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Team from Japan Learns About Trust

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A team of young Japanese Christians recently headed to South Asia. It was my second year leading a team from Japan to this country, and I went with equal amounts of excitement and concern. I was excited about what God had in store for our team, yet was concerned about increased government pressure on the Church in this region.

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Walking out of the airport, our local partner immediately turned to me and said,

"Since there isn't room in my car due to all your luggage, you will be riding on the back of a motorcycle with another friend to get to our destination."

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In Whom Do We Trust

On the back of that motorcycle, I was taking in the sights and sounds of this beautiful city. At the same time, I found myself thinking more deeply about trust, especially how we place our trust in others. 

Trusting My Driver

I realized that, in a split second, I had decided to place my simple trust in this driver, a man I barely knew. On our first trip last year we had worked together, but I did not know his language or even his last name. Here I was immediately jumping on his motorcycle without a second thought! I was trusting that he knew where he was going. I was trusting that he would ride carefully—that I would not be thrown from the motorcycle and injured as I wasn't wearing a helmet. I was trusting that his intentions were good for me. I gave him my full and immediate trust.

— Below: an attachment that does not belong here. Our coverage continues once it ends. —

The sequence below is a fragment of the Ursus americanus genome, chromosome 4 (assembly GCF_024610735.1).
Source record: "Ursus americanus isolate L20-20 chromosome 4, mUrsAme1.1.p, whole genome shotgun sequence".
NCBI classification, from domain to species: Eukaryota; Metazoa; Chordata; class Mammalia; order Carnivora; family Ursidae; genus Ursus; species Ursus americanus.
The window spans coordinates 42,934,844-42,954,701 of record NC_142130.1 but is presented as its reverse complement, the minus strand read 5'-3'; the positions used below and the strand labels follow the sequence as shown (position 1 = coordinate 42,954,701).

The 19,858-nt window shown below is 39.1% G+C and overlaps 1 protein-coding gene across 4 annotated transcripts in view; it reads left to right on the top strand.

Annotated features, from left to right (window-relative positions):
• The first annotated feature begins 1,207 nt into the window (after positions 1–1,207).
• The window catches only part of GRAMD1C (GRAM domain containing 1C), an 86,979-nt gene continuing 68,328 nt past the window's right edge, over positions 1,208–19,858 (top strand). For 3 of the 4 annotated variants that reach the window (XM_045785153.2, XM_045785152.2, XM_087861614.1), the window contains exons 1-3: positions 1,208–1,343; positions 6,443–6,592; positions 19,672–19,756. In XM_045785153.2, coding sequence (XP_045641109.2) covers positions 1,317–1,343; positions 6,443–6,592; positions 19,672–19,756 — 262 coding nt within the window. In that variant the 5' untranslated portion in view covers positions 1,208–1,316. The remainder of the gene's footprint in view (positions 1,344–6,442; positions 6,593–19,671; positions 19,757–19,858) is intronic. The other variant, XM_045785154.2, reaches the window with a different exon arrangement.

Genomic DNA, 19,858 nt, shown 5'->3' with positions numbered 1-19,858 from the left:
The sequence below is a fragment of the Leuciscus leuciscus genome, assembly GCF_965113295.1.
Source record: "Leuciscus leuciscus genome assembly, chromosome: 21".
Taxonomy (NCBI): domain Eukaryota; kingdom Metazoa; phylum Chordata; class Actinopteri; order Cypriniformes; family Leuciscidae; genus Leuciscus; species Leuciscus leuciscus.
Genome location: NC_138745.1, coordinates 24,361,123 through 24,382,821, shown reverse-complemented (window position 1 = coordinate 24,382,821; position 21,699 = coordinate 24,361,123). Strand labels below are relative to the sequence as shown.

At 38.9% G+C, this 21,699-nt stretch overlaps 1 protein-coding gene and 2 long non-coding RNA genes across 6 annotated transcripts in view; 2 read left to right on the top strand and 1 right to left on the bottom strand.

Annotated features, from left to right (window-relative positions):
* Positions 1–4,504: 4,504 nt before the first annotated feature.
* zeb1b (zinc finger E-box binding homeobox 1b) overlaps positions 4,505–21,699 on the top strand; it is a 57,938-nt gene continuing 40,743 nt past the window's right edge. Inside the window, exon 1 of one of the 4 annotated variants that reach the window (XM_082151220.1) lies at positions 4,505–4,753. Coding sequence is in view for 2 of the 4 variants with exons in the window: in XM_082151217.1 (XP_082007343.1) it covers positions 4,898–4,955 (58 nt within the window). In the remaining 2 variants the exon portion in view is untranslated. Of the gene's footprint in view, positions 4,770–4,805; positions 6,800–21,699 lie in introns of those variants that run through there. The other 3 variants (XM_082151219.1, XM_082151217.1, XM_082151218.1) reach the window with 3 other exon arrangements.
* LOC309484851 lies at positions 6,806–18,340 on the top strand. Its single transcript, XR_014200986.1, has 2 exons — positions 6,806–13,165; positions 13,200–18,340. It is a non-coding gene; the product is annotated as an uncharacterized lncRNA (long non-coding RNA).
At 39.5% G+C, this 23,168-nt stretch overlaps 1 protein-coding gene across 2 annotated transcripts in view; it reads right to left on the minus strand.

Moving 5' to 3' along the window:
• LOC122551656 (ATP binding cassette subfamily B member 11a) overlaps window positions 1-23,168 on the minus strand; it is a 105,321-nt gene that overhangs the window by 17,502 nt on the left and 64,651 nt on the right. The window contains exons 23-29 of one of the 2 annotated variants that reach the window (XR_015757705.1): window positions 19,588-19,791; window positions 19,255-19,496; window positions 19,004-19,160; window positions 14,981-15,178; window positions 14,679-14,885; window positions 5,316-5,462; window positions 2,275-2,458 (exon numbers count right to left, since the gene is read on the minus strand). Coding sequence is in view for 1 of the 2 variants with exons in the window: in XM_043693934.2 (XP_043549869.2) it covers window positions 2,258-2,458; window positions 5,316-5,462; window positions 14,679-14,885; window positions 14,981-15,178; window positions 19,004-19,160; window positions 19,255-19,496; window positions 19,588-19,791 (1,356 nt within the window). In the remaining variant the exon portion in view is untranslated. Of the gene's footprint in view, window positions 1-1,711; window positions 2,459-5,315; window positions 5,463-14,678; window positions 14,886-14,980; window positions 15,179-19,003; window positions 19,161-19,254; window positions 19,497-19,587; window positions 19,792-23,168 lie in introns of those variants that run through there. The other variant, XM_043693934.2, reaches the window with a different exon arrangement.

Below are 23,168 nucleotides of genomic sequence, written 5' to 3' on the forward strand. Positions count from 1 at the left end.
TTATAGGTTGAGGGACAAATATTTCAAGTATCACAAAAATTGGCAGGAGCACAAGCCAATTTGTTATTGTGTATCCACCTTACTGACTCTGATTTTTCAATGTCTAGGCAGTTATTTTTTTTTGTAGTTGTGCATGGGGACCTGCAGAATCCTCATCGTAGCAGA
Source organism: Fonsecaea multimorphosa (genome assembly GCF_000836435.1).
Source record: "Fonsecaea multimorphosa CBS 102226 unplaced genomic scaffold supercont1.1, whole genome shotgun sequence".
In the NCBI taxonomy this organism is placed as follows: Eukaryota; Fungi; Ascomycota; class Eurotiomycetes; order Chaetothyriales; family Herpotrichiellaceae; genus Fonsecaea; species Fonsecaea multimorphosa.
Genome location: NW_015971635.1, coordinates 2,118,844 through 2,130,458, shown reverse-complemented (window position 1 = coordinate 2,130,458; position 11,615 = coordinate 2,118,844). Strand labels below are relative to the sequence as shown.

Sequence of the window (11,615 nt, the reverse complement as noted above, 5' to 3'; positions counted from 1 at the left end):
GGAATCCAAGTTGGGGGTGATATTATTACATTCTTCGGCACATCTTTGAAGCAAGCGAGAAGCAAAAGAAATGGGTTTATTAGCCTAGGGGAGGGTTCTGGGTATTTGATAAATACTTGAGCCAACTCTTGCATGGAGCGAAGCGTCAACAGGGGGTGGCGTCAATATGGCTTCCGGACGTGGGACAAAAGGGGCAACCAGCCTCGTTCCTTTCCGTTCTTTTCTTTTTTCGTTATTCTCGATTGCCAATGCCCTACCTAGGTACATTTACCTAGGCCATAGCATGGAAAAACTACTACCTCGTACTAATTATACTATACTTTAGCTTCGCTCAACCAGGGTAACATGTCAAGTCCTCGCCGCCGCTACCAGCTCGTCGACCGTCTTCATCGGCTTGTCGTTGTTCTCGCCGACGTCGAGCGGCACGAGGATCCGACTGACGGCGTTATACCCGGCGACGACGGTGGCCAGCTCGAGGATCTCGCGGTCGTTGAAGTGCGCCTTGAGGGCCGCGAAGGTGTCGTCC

Later that week, I was talking to our partner pastor, and he shared about the religious situation in his country. At any time government officials can show up and shut down their charitable work. If at any point these officials decided their charitable activities were evangelical in nature, they could renounce the charities' licenses, force their children's homes to close, and arrest them for interrogation. On top of this, it is not uncommon for religious fanaticism in their country to become violent. Adherents to the dominant religion can and do harrass Christians in all sorts of ways.

 

Trusting Our Lord

Yet, in the midst of all of this pressure, they simply trust Jesus. They are confident that He loves the people of their country and has called them to serve all of their country's citizens—even the ones who are actively persecuting them and their disciples. They trust Jesus even if everything is taken away from them, including their lives.

I was struck by how easily I trusted the near-stranger with my life on his motorcycle, yet struggle to place the same simple trust in Christ. Is my trust of Jesus full and immediate? Do I trust that Jesus' intentions for me are good and trust where He takes me? It gave me food for thought.

While I hope and believe that our Japanese team was a blessing to our brothers and sisters in this beautiful country, I know that Jesus used them to challenge all five of us on the Japanese team in what it means to follow Christ.

Please pray that the Church in South Asia would continue to trust Jesus in all that they do. 

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Robert Adair

 

Originally published on A2 Blog Centre... http://bit.ly/2dhJTgh

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